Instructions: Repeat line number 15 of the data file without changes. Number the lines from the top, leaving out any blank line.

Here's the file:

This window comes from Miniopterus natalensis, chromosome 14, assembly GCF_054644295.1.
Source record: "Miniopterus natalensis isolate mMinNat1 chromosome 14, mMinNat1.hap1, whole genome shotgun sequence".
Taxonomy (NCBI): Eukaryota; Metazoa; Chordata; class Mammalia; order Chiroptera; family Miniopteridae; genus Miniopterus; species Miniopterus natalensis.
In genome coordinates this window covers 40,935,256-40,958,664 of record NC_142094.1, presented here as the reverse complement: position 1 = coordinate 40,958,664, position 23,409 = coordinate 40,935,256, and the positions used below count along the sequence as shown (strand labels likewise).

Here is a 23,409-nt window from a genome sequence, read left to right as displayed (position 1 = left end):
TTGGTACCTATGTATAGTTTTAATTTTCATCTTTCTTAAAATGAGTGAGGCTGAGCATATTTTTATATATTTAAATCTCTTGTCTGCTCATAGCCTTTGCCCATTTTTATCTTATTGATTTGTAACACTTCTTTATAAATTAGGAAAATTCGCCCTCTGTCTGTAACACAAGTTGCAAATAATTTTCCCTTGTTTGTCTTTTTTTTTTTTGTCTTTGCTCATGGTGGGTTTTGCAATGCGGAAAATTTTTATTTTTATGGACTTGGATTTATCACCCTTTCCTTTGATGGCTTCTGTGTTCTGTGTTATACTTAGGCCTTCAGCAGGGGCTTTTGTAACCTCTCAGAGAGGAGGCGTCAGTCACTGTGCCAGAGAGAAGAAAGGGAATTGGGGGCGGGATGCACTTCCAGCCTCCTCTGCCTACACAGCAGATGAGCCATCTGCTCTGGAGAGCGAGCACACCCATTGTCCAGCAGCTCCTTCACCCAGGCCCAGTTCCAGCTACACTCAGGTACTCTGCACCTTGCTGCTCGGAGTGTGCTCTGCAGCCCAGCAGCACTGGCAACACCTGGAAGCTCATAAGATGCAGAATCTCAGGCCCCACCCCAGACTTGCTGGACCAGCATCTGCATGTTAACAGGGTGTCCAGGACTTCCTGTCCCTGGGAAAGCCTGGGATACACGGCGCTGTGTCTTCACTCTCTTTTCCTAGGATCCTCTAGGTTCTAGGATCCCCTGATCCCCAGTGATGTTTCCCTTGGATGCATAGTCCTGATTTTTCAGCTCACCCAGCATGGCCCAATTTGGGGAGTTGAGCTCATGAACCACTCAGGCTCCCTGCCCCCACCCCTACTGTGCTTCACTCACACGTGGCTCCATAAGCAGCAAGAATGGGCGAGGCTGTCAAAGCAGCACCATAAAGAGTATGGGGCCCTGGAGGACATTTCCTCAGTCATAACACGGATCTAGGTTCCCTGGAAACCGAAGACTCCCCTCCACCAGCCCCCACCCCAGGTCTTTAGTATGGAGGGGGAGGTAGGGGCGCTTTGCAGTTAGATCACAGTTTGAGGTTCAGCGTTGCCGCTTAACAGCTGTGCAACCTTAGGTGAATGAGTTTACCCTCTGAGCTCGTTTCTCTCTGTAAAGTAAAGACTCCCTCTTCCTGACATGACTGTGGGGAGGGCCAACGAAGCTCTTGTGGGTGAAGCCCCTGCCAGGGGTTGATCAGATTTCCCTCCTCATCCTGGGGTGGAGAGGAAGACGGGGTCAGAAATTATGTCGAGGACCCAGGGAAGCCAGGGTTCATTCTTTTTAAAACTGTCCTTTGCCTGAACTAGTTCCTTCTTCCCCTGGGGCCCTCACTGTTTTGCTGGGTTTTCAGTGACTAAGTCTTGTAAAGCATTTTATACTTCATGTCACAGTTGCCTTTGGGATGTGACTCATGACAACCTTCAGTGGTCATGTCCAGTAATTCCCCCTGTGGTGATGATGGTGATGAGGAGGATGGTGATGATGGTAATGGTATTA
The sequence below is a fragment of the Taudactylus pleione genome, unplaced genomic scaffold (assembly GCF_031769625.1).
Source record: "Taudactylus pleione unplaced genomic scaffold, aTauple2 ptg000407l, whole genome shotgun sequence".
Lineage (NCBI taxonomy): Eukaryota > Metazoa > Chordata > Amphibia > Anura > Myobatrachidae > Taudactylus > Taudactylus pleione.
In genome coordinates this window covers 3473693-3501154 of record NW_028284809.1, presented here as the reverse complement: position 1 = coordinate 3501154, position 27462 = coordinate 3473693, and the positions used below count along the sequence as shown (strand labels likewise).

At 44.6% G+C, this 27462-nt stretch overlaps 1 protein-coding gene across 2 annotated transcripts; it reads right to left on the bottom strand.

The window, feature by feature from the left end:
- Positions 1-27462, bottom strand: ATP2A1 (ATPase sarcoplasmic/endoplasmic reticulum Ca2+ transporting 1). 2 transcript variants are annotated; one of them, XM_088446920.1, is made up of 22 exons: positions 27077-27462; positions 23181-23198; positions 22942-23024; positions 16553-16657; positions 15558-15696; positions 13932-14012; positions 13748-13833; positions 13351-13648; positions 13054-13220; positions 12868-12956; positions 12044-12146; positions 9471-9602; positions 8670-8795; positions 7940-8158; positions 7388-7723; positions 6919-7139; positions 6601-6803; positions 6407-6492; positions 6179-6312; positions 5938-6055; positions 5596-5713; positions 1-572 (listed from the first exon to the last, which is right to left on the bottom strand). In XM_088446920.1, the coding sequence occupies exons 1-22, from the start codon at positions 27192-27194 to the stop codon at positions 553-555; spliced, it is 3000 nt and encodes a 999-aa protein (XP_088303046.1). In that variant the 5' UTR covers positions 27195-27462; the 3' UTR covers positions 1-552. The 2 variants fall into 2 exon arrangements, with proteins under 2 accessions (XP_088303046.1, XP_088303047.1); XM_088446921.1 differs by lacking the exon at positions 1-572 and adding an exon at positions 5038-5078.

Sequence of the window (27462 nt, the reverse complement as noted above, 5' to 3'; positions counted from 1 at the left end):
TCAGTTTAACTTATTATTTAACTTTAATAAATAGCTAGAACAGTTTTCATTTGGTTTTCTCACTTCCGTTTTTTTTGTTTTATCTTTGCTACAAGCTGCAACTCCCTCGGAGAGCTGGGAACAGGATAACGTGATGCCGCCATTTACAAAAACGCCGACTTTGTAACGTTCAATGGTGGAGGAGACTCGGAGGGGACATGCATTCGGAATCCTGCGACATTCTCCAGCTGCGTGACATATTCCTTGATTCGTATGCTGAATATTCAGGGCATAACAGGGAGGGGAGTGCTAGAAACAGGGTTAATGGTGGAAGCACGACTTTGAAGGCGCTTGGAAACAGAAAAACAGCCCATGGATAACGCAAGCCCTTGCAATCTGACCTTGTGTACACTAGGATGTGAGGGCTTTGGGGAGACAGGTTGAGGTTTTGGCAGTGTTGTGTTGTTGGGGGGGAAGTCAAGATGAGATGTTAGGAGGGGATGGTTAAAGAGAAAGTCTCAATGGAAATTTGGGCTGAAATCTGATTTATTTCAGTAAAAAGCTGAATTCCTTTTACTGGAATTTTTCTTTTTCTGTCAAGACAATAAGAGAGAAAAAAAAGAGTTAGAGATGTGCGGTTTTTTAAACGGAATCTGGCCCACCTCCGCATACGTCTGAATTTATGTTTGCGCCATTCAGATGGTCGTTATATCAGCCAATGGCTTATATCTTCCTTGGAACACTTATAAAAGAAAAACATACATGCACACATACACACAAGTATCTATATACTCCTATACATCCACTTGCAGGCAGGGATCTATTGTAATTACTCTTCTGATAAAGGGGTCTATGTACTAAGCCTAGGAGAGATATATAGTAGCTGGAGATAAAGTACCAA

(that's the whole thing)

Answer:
TCAGTTTAACTTATTATTTAACTTTAATAAATAGCTAGAACAGTTTTCATTTGGTTTTCTCACTTCCGTTTTTTTTGTTTTATCTTTGCTACAAGCTGCAACTCCCTCGGAGAGCTGGGAACAGGATAACGTGATGCCGCCATTTACAAAAACGCCGACTTTGTAACGTTCAATGGTGGAGGAGACTCGGAGGGGACATGCATTCGGAATCCTGCGACATTCTCCAGCTGCGTGACATATTCCTTGATTCGTATGCTGAATATTCAGGGCATAACAGGGAGGGGAGTGCTAGAAACAGGGTTAATGGTGGAAGCACGACTTTGAAGGCGCTTGGAAACAGAAAAACAGCCCATGGATAACGCAAGCCCTTGCAATCTGACCTTGTGTACACTAGGATGTGAGGGCTTTGGGGAGACAGGTTGAGGTTTTGGCAGTGTTGTGTTGTTGGGGGGGAAGTCAAGATGAGATGTTAGGAGGGGATGGTTAAAGAGAAAGTCTCAATGGAAATTTGGGCTGAAATCTGATTTATTTCAGTAAAAAGCTGAATTCCTTTTACTGGAATTTTTCTTTTTCTGTCAAGACAATAAGAGAGAAAAAAAAGAGTTAGAGATGTGCGGTTTTTTAAACGGAATCTGGCCCACCTCCGCATACGTCTGAATTTATGTTTGCGCCATTCAGATGGTCGTTATATCAGCCAATGGCTTATATCTTCCTTGGAACACTTATAAAAGAAAAACATACATGCACACATACACACAAGTATCTATATACTCCTATACATCCACTTGCAGGCAGGGATCTATTGTAATTACTCTTCTGATAAAGGGGTCTATGTACTAAGCCTAGGAGAGATATATAGTAGCTGGAGATAAAGTACCAA